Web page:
Swedish is a North Germanic language derived from Old Norse. It differentiated itself from Danish in the Middle Ages. Swedish has been heavily influenced by other Germanic languages, especially Danish, throughout its history. In the 18th century, Swedish also borrowed a large number of words from French. While Swedish has many dialects, Standard Swedish became the standardised form of Swedish spoken nationally in Sweden during the 19th and 20th century.
There are around 9 million native Swedish speakers across the world. Swedish is mainly spoken in Sweden, where it is an official language, and in some coastal parts of Finland. In addition to this, it is estimated that around 40,000 students are learning Swedish as a second language outside Sweden and Finland.
Several Swedish words made it into the English language. Examples of Swedish loanwords include gravlax (a Nordic dish served as a starter), moped (formed of motor” and “pedal”, this word refers to a small motorcycle), ombudsman (a public advocate), orienteering (sports using navigational skills), rutabaga (a root vegetable), tungsten (translating directly as “heavy stone”, it refers to a chemical element).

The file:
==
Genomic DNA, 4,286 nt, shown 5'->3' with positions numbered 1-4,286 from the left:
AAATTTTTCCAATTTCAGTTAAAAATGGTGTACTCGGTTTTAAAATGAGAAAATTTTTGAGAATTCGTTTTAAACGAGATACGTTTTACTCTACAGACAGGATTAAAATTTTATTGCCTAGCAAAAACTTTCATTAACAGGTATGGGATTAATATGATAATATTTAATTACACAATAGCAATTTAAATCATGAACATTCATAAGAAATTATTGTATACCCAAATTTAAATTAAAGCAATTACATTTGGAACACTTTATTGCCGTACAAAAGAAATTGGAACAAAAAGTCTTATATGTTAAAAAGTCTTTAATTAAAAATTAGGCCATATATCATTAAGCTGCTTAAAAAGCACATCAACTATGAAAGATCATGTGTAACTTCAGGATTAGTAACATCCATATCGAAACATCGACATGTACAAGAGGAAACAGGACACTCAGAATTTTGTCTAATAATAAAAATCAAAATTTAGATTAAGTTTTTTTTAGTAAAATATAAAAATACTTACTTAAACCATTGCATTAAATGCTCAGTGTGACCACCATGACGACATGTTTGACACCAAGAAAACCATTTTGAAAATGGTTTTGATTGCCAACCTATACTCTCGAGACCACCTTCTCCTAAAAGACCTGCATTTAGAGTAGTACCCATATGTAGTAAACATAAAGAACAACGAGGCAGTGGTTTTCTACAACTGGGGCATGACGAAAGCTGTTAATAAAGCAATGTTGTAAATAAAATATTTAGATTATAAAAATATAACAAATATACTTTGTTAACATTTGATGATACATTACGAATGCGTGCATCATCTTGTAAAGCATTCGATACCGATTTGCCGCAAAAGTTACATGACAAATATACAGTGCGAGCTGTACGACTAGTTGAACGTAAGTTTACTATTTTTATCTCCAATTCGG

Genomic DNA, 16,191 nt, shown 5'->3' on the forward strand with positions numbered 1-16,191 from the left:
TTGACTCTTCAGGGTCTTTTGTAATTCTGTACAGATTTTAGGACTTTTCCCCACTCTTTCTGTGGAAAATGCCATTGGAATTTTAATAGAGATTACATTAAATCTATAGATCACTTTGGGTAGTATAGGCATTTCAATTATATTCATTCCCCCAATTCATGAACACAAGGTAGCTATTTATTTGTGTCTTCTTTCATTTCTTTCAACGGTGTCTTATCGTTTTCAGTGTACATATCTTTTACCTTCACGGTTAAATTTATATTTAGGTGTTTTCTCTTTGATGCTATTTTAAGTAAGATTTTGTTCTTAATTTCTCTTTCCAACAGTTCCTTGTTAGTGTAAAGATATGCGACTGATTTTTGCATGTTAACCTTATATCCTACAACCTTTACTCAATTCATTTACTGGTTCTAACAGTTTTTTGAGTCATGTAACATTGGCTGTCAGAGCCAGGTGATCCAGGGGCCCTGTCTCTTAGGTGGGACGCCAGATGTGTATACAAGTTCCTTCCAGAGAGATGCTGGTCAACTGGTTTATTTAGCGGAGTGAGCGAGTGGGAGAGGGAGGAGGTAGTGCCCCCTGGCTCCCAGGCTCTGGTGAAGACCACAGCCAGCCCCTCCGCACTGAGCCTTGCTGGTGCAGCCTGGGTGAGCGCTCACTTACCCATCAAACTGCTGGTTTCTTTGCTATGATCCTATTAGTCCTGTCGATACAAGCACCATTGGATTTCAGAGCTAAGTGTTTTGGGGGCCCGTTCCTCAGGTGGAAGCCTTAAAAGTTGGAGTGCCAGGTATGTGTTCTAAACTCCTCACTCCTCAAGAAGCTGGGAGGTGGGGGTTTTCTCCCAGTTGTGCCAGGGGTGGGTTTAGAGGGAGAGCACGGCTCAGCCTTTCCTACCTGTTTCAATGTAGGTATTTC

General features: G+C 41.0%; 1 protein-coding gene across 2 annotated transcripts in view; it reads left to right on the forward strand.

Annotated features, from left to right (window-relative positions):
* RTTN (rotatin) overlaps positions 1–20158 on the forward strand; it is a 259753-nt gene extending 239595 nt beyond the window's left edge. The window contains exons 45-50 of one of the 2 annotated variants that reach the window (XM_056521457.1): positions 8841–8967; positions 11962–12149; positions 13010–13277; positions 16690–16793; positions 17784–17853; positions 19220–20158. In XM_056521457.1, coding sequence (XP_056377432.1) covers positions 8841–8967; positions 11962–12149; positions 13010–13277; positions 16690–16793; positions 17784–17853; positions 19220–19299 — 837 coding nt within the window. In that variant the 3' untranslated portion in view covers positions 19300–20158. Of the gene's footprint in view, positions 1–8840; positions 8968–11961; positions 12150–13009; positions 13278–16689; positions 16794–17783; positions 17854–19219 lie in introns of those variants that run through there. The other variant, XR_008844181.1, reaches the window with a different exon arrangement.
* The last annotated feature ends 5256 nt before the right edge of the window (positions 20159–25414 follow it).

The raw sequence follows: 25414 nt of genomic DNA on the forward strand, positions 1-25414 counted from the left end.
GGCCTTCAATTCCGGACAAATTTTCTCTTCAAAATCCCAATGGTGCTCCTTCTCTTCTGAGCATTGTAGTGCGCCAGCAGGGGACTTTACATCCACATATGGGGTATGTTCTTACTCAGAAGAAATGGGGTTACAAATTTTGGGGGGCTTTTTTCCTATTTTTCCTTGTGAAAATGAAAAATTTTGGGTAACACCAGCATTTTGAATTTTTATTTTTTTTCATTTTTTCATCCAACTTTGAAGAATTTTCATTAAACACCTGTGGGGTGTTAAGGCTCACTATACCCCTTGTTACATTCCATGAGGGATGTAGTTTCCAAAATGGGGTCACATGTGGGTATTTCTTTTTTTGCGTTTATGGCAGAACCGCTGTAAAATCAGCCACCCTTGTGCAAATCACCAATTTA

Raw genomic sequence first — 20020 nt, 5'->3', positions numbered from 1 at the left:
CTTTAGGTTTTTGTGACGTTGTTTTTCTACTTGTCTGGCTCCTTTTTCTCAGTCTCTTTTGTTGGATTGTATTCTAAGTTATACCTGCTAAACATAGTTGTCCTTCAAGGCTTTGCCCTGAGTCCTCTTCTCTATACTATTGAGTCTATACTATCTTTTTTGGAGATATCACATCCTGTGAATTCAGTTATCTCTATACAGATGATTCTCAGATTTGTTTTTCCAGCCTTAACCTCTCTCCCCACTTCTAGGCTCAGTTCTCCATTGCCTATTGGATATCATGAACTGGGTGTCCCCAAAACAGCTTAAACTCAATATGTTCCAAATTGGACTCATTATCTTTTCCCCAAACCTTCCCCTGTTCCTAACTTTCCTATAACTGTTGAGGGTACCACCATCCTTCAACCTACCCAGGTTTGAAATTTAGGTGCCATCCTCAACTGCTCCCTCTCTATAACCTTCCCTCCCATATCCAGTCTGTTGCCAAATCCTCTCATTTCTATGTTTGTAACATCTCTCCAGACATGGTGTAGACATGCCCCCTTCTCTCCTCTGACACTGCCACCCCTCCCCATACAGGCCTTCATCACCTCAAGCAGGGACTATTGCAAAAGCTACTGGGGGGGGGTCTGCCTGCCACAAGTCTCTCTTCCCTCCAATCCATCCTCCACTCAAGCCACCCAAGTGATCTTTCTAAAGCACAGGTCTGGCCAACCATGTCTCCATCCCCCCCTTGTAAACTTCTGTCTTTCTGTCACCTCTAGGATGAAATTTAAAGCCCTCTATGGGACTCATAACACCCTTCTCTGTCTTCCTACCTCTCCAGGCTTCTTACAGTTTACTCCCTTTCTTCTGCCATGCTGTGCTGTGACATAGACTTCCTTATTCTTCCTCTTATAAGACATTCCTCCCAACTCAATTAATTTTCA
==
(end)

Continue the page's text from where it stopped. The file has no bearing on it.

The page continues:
According to the Swedish Academy, Swedish’s longest word is realisationsvinstbeskattning. It stands for “capital gains tax”.
Swedish share a common history and strong similarities with Danish and Norwegian, and is mutually intelligible with these languages. It is often said that by learning Swedish, one is actually learning three languages.